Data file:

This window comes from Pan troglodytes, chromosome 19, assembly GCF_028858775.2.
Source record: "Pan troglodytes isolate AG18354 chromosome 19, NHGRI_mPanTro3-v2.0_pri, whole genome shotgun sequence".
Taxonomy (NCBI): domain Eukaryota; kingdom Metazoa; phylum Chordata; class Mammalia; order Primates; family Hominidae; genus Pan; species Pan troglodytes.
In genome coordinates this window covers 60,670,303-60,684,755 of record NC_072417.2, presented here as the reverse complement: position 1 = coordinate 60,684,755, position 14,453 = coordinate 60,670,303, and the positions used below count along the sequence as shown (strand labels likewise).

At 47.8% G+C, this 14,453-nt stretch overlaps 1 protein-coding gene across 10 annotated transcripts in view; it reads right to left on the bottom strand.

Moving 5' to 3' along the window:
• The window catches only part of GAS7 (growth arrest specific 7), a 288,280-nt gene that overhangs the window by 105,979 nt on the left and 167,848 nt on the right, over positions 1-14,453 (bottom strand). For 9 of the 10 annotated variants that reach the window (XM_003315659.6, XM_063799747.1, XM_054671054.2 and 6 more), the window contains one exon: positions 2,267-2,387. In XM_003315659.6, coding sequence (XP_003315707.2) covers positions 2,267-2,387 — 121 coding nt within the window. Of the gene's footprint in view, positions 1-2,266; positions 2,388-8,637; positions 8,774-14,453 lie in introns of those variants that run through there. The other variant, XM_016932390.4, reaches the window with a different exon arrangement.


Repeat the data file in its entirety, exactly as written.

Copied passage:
This window comes from Pan troglodytes, chromosome 19, assembly GCF_028858775.2.
Source record: "Pan troglodytes isolate AG18354 chromosome 19, NHGRI_mPanTro3-v2.0_pri, whole genome shotgun sequence".
Taxonomy (NCBI): domain Eukaryota; kingdom Metazoa; phylum Chordata; class Mammalia; order Primates; family Hominidae; genus Pan; species Pan troglodytes.
In genome coordinates this window covers 60,670,303-60,684,755 of record NC_072417.2, presented here as the reverse complement: position 1 = coordinate 60,684,755, position 14,453 = coordinate 60,670,303, and the positions used below count along the sequence as shown (strand labels likewise).

At 47.8% G+C, this 14,453-nt stretch overlaps 1 protein-coding gene across 10 annotated transcripts in view; it reads right to left on the bottom strand.

Moving 5' to 3' along the window:
• The window catches only part of GAS7 (growth arrest specific 7), a 288,280-nt gene that overhangs the window by 105,979 nt on the left and 167,848 nt on the right, over positions 1-14,453 (bottom strand). For 9 of the 10 annotated variants that reach the window (XM_003315659.6, XM_063799747.1, XM_054671054.2 and 6 more), the window contains one exon: positions 2,267-2,387. In XM_003315659.6, coding sequence (XP_003315707.2) covers positions 2,267-2,387 — 121 coding nt within the window. Of the gene's footprint in view, positions 1-2,266; positions 2,388-8,637; positions 8,774-14,453 lie in introns of those variants that run through there. The other variant, XM_016932390.4, reaches the window with a different exon arrangement.